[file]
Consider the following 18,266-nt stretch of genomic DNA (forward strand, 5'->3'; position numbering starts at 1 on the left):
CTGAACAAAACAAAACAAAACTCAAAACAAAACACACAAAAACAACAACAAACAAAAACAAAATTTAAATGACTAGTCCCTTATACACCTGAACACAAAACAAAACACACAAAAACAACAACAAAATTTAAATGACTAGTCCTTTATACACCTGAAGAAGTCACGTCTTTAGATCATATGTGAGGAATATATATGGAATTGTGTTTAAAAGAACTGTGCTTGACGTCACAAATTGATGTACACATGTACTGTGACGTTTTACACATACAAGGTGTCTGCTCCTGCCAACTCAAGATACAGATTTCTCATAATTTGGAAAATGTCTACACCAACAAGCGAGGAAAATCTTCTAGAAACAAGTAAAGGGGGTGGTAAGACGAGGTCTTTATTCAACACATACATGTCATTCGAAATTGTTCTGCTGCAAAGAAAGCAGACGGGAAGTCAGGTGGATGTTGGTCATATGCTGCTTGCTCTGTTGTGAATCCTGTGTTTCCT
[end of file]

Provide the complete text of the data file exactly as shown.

Consider the following 18,266-nt stretch of genomic DNA (forward strand, 5'->3'; position numbering starts at 1 on the left):
CTGAACAAAACAAAACAAAACTCAAAACAAAACACACAAAAACAACAACAAACAAAAACAAAATTTAAATGACTAGTCCCTTATACACCTGAACACAAAACAAAACACACAAAAACAACAACAAAATTTAAATGACTAGTCCTTTATACACCTGAAGAAGTCACGTCTTTAGATCATATGTGAGGAATATATATGGAATTGTGTTTAAAAGAACTGTGCTTGACGTCACAAATTGATGTACACATGTACTGTGACGTTTTACACATACAAGGTGTCTGCTCCTGCCAACTCAAGATACAGATTTCTCATAATTTGGAAAATGTCTACACCAACAAGCGAGGAAAATCTTCTAGAAACAAGTAAAGGGGGTGGTAAGACGAGGTCTTTATTCAACACATACATGTCATTCGAAATTGTTCTGCTGCAAAGAAAGCAGACGGGAAGTCAGGTGGATGTTGGTCATATGCTGCTTGCTCTGTTGTGAATCCTGTGTTTCCT